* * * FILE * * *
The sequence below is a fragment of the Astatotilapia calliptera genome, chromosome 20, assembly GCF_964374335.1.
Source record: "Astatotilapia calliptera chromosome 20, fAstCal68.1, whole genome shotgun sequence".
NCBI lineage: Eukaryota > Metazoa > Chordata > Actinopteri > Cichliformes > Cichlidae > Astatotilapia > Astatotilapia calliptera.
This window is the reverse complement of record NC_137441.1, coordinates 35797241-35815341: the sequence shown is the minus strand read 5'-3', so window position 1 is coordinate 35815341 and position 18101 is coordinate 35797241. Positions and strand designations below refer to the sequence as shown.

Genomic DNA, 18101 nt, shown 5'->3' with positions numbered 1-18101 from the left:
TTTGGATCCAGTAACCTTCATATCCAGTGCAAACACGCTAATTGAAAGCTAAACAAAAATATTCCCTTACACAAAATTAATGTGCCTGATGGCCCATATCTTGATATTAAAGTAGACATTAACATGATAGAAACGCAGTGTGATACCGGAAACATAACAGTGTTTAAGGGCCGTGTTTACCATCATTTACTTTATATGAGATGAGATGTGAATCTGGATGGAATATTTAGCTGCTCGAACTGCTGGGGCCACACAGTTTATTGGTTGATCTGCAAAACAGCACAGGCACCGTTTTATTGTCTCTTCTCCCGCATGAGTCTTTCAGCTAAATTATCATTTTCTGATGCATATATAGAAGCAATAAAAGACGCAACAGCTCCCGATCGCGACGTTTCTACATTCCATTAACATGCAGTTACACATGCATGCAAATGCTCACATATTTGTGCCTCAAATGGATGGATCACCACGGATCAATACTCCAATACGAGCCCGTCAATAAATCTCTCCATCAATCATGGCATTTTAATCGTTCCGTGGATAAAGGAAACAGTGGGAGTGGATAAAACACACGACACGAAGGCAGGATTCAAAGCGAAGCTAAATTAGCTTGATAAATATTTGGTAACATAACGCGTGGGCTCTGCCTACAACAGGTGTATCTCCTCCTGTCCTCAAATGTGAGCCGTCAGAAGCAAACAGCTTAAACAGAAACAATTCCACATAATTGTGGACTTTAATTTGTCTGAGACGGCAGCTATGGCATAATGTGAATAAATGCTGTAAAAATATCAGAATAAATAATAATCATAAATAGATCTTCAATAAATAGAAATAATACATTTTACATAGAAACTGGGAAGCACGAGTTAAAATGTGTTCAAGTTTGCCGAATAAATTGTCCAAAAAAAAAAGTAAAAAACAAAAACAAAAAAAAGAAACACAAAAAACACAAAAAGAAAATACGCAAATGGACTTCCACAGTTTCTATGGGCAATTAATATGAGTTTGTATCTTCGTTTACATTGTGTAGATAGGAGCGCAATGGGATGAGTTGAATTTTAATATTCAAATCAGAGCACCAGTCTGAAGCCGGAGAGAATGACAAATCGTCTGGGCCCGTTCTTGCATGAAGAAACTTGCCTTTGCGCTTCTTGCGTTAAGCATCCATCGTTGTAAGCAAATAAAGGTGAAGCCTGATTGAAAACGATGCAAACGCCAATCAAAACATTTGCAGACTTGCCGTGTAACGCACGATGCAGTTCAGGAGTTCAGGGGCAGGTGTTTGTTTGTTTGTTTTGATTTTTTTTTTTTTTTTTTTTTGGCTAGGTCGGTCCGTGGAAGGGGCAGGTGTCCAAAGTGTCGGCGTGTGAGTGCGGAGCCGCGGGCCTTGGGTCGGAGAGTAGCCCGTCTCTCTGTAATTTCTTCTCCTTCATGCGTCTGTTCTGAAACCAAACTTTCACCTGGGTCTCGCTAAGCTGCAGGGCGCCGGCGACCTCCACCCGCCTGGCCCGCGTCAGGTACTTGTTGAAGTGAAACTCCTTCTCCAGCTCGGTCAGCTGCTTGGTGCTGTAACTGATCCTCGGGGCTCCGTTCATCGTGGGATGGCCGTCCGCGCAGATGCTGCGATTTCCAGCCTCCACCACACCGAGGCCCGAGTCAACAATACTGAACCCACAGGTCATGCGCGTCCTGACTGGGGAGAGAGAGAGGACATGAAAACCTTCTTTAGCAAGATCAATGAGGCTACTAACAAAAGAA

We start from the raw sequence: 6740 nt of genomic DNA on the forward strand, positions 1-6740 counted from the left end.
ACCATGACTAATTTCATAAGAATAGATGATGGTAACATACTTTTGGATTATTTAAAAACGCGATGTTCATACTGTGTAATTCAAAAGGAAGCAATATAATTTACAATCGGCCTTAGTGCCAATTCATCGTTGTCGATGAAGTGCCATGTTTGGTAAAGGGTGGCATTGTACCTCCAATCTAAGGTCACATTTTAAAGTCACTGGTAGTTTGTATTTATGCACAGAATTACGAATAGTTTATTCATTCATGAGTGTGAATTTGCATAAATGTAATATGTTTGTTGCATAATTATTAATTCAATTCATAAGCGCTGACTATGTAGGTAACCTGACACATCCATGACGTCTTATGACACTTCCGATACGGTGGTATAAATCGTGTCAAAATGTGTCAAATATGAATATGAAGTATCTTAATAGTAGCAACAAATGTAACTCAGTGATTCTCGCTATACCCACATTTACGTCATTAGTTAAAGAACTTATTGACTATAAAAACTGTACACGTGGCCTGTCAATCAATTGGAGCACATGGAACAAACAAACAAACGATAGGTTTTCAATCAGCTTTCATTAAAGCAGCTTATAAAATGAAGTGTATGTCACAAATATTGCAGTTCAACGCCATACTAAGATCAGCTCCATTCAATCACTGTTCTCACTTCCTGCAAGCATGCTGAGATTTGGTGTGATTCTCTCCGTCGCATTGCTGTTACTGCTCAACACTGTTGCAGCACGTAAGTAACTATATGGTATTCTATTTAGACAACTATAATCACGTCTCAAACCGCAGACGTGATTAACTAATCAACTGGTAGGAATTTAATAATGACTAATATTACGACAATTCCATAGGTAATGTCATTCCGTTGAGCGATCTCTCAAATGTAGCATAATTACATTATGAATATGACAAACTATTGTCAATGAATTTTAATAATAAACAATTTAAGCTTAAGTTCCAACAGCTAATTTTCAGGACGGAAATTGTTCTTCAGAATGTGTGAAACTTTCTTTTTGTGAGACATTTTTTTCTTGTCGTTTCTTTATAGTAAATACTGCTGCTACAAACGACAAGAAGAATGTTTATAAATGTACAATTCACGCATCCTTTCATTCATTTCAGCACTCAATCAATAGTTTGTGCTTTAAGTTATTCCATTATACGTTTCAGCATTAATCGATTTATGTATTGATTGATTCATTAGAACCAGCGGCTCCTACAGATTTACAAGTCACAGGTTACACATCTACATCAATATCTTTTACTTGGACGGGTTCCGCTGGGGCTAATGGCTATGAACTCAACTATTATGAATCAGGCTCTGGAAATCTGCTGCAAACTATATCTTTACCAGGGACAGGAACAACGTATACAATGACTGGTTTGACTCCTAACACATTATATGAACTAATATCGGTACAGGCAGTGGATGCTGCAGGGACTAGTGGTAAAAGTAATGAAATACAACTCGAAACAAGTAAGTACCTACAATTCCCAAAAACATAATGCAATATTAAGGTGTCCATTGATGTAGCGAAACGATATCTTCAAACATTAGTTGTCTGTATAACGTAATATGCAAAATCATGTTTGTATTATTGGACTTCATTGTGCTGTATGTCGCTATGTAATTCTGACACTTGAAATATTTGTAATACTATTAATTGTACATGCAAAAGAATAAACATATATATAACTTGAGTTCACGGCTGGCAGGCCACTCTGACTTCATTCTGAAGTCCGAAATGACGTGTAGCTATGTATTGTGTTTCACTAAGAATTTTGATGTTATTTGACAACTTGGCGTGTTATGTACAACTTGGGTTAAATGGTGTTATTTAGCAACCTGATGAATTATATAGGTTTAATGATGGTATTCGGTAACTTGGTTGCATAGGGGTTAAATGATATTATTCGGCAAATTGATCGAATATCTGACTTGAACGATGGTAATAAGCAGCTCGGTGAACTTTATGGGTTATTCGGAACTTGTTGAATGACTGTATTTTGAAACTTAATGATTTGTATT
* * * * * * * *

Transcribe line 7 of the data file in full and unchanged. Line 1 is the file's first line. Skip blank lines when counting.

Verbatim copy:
We start from the raw sequence: 6740 nt of genomic DNA on the forward strand, positions 1-6740 counted from the left end.